She stashes it all in the back pocket of my Leuchtturm1917 and now always has what she needs to start a new year. Ready to read and record!
What Do You Put in a Reading Journal? Here Are Some More Reading Journal Ideas
Now that we’ve shared a real reading journal example, here are a couple of lists to consider as you start a reading journal of your own:
Reading goals or wish lists
It can be a simple number of books you’d like to read in a year, like the Goodreads Challenge, but it could also be a list of goals you’d like to achieve:
- A certain genre, such as classic books, non-fiction books, or other favorite genres
- Books from diverse authors (you could also get really niche with this, like “Books from Japanese Female writers)
- An entire collection of novels from favorite authors (i.e. Read the entire work of Sir Arthur Conan Doyle)
- A curated collection, such as Oprah’s Book Club Picks for 2022
There are so many reading challenges out there that you may even feel overwhelmed!
Another challenge we would recommend is #TheUnreadShelfProject that will help you tackle your endless TBR pile of books. This one was born on Instagram, or Bookstagram if you’re a bookworm, and we highly recommend you to follow the hashtag if you’re interested in joining it.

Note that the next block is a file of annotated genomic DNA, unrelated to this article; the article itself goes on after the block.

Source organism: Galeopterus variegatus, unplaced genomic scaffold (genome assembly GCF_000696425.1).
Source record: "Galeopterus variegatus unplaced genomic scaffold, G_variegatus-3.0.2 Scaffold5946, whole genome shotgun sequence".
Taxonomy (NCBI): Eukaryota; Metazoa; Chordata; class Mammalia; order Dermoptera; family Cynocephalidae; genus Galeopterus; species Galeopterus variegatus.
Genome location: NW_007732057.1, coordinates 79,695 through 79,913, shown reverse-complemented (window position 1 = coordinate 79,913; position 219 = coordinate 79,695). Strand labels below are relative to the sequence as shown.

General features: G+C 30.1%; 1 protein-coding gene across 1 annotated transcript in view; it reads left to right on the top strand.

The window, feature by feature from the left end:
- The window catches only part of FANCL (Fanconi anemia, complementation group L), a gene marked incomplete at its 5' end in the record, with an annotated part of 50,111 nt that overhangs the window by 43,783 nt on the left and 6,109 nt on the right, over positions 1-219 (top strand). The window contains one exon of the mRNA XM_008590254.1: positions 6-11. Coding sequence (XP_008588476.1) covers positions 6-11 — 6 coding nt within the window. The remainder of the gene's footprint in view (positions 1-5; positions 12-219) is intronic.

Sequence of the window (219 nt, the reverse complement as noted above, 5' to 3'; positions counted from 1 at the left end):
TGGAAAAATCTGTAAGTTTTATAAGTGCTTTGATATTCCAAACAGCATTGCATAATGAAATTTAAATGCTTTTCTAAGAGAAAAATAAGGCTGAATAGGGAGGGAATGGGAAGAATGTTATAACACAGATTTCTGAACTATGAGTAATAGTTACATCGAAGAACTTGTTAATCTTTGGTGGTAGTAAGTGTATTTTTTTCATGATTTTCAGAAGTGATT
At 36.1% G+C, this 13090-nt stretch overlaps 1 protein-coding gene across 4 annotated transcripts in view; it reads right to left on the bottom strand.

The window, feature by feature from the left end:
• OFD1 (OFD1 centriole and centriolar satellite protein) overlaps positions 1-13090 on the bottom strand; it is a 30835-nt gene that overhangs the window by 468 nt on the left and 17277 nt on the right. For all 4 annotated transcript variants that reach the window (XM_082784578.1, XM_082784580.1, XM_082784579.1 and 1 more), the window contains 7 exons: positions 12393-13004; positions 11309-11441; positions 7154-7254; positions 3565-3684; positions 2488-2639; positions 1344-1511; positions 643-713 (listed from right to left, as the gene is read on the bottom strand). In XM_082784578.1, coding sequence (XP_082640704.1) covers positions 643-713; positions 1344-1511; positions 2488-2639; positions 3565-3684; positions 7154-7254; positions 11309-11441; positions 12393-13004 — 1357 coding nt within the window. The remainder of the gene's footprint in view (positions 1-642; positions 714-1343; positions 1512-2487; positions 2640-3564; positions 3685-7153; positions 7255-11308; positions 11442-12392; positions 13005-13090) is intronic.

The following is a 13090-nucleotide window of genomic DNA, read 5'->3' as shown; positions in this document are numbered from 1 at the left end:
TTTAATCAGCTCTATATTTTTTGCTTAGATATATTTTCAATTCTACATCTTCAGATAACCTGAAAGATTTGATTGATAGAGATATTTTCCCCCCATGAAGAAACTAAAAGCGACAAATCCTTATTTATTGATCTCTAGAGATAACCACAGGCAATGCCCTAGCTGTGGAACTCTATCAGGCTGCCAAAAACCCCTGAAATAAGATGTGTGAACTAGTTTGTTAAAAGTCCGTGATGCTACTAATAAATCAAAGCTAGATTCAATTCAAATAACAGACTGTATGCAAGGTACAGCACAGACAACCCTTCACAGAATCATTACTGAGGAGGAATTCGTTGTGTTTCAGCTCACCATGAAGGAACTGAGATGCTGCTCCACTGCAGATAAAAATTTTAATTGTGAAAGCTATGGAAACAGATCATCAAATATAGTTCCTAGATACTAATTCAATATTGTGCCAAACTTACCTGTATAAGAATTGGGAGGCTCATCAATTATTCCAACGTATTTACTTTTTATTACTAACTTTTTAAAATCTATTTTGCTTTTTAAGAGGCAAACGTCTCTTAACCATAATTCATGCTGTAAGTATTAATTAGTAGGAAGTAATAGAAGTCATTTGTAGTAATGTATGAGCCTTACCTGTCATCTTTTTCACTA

You can’t go wrong with a simple log to keep track of the books you’ve read during the year! This is our favorite way to record readings. Plus, since it’s so easy, you can even keep this simple list in your daily Bullet Journal if you don’t want to have a separate literary notebook.
Reading Journal Ideas and Layouts from Other Bloggers
- Kristin of SuperSpaceChick shared her own beautiful bookish bullet journal set up on her channel and she also made a follow-up video with a flip through a couple of months later.
NOW, IT’S YOUR TURN TO SHARE YOUR LITERARY SAVVY! ARE YOU PLANNING TO START A READING JOURNAL THIS YEAR? COMMENT BELOW AND TELL US ABOUT YOUR APPROACH.
Brainstorm with me!